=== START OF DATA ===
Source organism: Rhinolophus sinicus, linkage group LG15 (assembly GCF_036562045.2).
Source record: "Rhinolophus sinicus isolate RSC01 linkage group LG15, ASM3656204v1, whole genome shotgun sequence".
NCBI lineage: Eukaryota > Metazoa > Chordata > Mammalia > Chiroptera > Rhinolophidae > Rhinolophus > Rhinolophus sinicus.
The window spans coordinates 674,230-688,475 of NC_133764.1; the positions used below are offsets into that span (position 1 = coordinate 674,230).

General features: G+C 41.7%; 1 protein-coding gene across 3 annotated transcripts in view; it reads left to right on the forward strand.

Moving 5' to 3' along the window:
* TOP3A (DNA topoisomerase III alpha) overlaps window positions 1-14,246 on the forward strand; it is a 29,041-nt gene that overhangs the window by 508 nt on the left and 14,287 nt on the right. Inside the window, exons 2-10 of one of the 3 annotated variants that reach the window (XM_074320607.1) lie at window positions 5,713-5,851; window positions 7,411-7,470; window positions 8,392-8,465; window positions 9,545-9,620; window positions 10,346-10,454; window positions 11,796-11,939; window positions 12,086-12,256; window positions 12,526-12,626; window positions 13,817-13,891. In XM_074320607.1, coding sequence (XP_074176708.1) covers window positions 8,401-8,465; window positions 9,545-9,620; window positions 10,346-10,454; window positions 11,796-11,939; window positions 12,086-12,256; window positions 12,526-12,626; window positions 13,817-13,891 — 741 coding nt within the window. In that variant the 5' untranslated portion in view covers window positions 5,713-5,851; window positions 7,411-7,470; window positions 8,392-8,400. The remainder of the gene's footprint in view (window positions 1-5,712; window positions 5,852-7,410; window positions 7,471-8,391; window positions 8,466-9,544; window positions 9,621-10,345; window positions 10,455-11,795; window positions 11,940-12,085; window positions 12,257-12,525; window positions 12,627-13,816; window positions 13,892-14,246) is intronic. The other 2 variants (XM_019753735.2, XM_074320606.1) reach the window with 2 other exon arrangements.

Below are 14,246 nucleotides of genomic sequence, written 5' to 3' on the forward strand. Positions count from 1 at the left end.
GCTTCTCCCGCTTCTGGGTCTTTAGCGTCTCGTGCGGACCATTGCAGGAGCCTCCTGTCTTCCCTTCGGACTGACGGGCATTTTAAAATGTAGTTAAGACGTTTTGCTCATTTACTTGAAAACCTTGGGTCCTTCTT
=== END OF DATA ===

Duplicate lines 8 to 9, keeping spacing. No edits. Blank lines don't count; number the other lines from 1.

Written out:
Below are 14,246 nucleotides of genomic sequence, written 5' to 3' on the forward strand. Positions count from 1 at the left end.
GCTTCTCCCGCTTCTGGGTCTTTAGCGTCTCGTGCGGACCATTGCAGGAGCCTCCTGTCTTCCCTTCGGACTGACGGGCATTTTAAAATGTAGTTAAGACGTTTTGCTCATTTACTTGAAAACCTTGGGTCCTTCTT